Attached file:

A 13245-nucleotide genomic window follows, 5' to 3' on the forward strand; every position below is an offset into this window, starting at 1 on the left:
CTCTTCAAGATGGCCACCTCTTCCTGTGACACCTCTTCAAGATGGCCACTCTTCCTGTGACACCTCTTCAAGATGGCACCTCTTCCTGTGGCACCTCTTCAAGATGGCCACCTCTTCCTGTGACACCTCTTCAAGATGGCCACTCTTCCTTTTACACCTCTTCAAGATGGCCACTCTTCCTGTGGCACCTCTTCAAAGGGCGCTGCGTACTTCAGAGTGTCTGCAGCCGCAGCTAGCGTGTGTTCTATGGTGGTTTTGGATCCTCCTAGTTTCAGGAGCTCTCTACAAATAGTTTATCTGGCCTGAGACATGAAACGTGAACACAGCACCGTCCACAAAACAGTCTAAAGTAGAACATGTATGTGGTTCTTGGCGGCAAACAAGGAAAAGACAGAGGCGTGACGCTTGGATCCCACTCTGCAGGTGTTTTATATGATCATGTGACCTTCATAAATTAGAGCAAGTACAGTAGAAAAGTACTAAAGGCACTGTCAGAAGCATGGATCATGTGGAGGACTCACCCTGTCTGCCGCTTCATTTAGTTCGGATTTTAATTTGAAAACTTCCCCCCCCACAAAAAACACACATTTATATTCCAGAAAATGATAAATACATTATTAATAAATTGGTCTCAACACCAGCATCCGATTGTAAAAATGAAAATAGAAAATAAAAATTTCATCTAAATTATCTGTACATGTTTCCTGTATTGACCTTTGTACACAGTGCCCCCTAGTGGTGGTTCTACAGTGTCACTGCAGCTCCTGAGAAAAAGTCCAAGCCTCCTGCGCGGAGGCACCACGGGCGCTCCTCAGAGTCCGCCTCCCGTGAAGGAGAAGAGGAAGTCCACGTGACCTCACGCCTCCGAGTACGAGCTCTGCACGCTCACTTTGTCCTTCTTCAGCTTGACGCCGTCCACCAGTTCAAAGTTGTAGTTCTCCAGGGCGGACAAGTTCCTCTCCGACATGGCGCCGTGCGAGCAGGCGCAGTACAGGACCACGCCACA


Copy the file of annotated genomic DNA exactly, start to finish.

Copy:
A 13245-nucleotide genomic window follows, 5' to 3' on the forward strand; every position below is an offset into this window, starting at 1 on the left:
CTCTTCAAGATGGCCACCTCTTCCTGTGACACCTCTTCAAGATGGCCACTCTTCCTGTGACACCTCTTCAAGATGGCACCTCTTCCTGTGGCACCTCTTCAAGATGGCCACCTCTTCCTGTGACACCTCTTCAAGATGGCCACTCTTCCTTTTACACCTCTTCAAGATGGCCACTCTTCCTGTGGCACCTCTTCAAAGGGCGCTGCGTACTTCAGAGTGTCTGCAGCCGCAGCTAGCGTGTGTTCTATGGTGGTTTTGGATCCTCCTAGTTTCAGGAGCTCTCTACAAATAGTTTATCTGGCCTGAGACATGAAACGTGAACACAGCACCGTCCACAAAACAGTCTAAAGTAGAACATGTATGTGGTTCTTGGCGGCAAACAAGGAAAAGACAGAGGCGTGACGCTTGGATCCCACTCTGCAGGTGTTTTATATGATCATGTGACCTTCATAAATTAGAGCAAGTACAGTAGAAAAGTACTAAAGGCACTGTCAGAAGCATGGATCATGTGGAGGACTCACCCTGTCTGCCGCTTCATTTAGTTCGGATTTTAATTTGAAAACTTCCCCCCCCACAAAAAACACACATTTATATTCCAGAAAATGATAAATACATTATTAATAAATTGGTCTCAACACCAGCATCCGATTGTAAAAATGAAAATAGAAAATAAAAATTTCATCTAAATTATCTGTACATGTTTCCTGTATTGACCTTTGTACACAGTGCCCCCTAGTGGTGGTTCTACAGTGTCACTGCAGCTCCTGAGAAAAAGTCCAAGCCTCCTGCGCGGAGGCACCACGGGCGCTCCTCAGAGTCCGCCTCCCGTGAAGGAGAAGAGGAAGTCCACGTGACCTCACGCCTCCGAGTACGAGCTCTGCACGCTCACTTTGTCCTTCTTCAGCTTGACGCCGTCCACCAGTTCAAAGTTGTAGTTCTCCAGGGCGGACAAGTTCCTCTCCGACATGGCGCCGTGCGAGCAGGCGCAGTACAGGACCACGCCACA